Atlanta Motor Speedway
Atlanta Motor Speedway is one of the oldest and most popular stops on NASCAR's Winston Cup circuit.
A group of Atlanta real-estate developers led by Garland Bagley, seeking to take advantage of a super-speedway boom started by the successful launching of Florida's Daytona International Speedway in 1959, built the one-and-a-half-mile speedway twenty-five miles south of Atlanta in Hampton. Plagued with financial difficulties and construction delays from the start, Atlanta International Raceway (as it was initially called) hosted its first race on July 31, 1960. A crowd of 25,000 braved the mud and unfinished facilities to see Glenn "Fireball" Roberts win the inaugural event. Since then the speedway has hosted at least two Winston Cup races annually, numerous races in NASCAR's Busch Series, races sanctioned by the Automobile Racing Club of America, and fourteen races for Formula One cars sanctioned by the U.S. Auto Club, Championship Auto Racing Teams, and the Indy Racing League.
The Atlanta Speedway struggled for much of its early existence, changing ownership and management numerous times and even being subjected to reorganization under Chapter 10 bankruptcy provisions in the 1970s. In 1990, however, speedway magnate Bruton Smith purchased the facility, renamed it Atlanta Motor Speedway, and proceeded to turn it into a state-of-the-art auto racing venue. Smith's Speedway Motorsports, Incorporated, has spent millions of dollars to refurbish and expand the track to bring the total number of permanent seats to 124,000, while adding 141 luxury suites and the nine-story Tara Place, which houses offices, banquet facilities, and 46 condominiums. The track itself was reconfigured in 1997, when the start-finish line was moved to what was the backstretch and two doglegs were added to the new frontstretch to improve the fans' view of the racing.
Atlanta's importance as a venue on the Winston Cup circuit increased in 1987, when the speedway began a fourteen-year run as the site of the final race of the season. This made the fall Atlanta race particularly appealing in years when the Winston Cup championship came down to the final race. Perhaps the most storied race in Atlanta Motor Speedway history came in such a year, 1992. On November 15 the Hooters 500 attracted a huge crowd to witness NASCAR legend Richard Petty's final race and a battle among five drivers with a mathematical chance to win the championship. The favorite to win the championship, Davey Allison, crashed on the 253rd lap, leaving Georgia's favorite son, Bill Elliott, and Alan Kulwicki to battle for the title. Although Elliott won the race, Kulwicki finished second and led one more lap than Elliott, which gave him five bonus points for leading the most laps and the Winston Cup championship by ten points. After the race Richard Petty commented on the reaction of the fans: "Nobody left. There was so much going on. You had a race winner, a new champion, and me running my last race. I wish we had this much enthusiasm for all the races." Later the race gained additional significance as the first Winston Cup race for Jeff Gordon, who would dominate Winston Cup racing for the rest of the 1990s.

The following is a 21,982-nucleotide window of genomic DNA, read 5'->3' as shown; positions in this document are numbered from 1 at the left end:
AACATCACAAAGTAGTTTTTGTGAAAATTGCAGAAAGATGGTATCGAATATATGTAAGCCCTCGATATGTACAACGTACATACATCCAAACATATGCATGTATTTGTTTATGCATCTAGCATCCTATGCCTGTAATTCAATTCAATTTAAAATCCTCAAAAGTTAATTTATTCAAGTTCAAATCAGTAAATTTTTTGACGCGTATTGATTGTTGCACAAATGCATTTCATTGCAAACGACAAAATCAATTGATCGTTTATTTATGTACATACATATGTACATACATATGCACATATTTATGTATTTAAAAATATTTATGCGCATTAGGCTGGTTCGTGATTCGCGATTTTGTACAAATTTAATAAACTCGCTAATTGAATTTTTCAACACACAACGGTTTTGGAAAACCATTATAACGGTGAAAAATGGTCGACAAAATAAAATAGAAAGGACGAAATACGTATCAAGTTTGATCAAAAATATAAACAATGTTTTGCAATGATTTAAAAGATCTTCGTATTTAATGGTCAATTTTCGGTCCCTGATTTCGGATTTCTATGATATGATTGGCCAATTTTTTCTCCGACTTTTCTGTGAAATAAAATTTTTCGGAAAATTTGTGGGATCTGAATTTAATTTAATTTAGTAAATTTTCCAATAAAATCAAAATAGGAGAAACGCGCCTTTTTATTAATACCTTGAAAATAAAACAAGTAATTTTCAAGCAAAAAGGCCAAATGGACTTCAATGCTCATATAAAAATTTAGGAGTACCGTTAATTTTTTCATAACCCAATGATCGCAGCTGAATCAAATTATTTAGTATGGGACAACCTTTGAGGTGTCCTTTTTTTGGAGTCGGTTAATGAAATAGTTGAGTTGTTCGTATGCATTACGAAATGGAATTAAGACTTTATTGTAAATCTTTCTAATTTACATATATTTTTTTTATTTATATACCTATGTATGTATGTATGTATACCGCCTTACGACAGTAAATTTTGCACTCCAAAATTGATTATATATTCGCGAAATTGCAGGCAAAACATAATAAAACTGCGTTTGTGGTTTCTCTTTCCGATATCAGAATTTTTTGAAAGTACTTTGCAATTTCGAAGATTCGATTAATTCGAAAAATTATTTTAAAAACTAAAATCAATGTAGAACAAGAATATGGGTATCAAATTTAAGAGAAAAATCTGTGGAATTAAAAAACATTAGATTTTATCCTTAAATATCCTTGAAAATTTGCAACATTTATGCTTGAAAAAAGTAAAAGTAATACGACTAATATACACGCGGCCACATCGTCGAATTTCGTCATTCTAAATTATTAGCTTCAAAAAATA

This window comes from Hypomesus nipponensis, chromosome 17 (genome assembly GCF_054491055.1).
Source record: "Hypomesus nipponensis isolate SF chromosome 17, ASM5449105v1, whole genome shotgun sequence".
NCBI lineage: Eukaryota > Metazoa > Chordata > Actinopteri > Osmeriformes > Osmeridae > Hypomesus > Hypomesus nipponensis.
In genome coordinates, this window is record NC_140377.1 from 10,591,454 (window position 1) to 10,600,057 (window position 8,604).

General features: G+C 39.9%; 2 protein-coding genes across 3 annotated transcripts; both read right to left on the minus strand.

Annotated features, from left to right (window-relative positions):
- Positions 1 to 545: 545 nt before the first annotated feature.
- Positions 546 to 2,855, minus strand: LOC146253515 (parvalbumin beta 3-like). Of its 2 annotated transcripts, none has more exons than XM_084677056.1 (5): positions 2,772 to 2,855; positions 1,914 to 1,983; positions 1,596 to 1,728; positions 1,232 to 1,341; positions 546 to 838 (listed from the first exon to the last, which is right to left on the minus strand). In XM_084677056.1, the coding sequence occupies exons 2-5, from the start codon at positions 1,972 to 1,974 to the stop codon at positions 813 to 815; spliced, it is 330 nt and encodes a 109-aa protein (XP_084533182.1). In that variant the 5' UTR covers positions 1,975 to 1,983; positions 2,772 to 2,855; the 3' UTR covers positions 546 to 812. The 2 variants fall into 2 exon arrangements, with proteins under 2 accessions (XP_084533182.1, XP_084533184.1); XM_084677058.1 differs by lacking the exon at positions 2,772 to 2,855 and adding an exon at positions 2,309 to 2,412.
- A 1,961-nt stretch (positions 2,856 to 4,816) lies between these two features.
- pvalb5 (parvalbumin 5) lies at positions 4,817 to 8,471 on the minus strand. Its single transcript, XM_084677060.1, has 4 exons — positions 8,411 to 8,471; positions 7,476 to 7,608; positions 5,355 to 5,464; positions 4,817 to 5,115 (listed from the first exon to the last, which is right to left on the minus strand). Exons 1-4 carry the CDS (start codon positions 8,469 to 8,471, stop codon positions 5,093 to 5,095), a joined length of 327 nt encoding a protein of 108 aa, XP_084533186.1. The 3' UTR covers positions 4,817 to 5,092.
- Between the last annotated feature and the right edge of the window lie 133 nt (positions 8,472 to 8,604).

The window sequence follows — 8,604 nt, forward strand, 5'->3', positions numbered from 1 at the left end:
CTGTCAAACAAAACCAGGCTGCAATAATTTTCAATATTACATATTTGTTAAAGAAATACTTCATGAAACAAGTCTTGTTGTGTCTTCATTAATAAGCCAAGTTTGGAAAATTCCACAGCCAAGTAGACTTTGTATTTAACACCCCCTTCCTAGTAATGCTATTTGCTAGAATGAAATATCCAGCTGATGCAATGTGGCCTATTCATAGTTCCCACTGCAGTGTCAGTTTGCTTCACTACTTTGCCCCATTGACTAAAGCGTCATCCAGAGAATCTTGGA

Although inexperienced or journeyman racers have occasionally won Winston Cup races at Atlanta, most often the winner of an Atlanta race is a skilled driver. Indeed, the winners of multiple races at Atlanta reads like a "who's who" of Winston Cup racing. Multiple winners include Jeff Gordon, Fred Lorenzen, David Pearson, and Darrell Waltrip (each with three wins); Bobby Allison and Bill Elliott (each with five wins); Bobby Labonte and Richard Petty (each with six wins); Cale Yarborough (seven wins); and the late Dale Earnhardt, who holds the record with nine wins.
Since the 1997 renovation of the track, Atlanta Motor Speedway has become the fastest and one of the most competitive tracks on the Winston Cup circuit. Qualifying speeds at the track have exceeded 190 miles per hour in recent years, and the races themselves invariably feature more than thirty lead changes, almost double the average for a Winston Cup race.
Atlanta Motor Speedway also regularly hosts car shows, corporate functions, outdoor concerts, and even dog shows.
Greg Fielden, Forty Years of Stock Car Racing, 5 vols. (Surfside Beach, S.C.: Galfield Press, 1987-94).
Paul Hemphill, Wheels: A Season on NASCAR's Winston Cup Circuit (New York: Simon and Schuster, 1997).
Dan Pierce, University of North Carolina at Asheville
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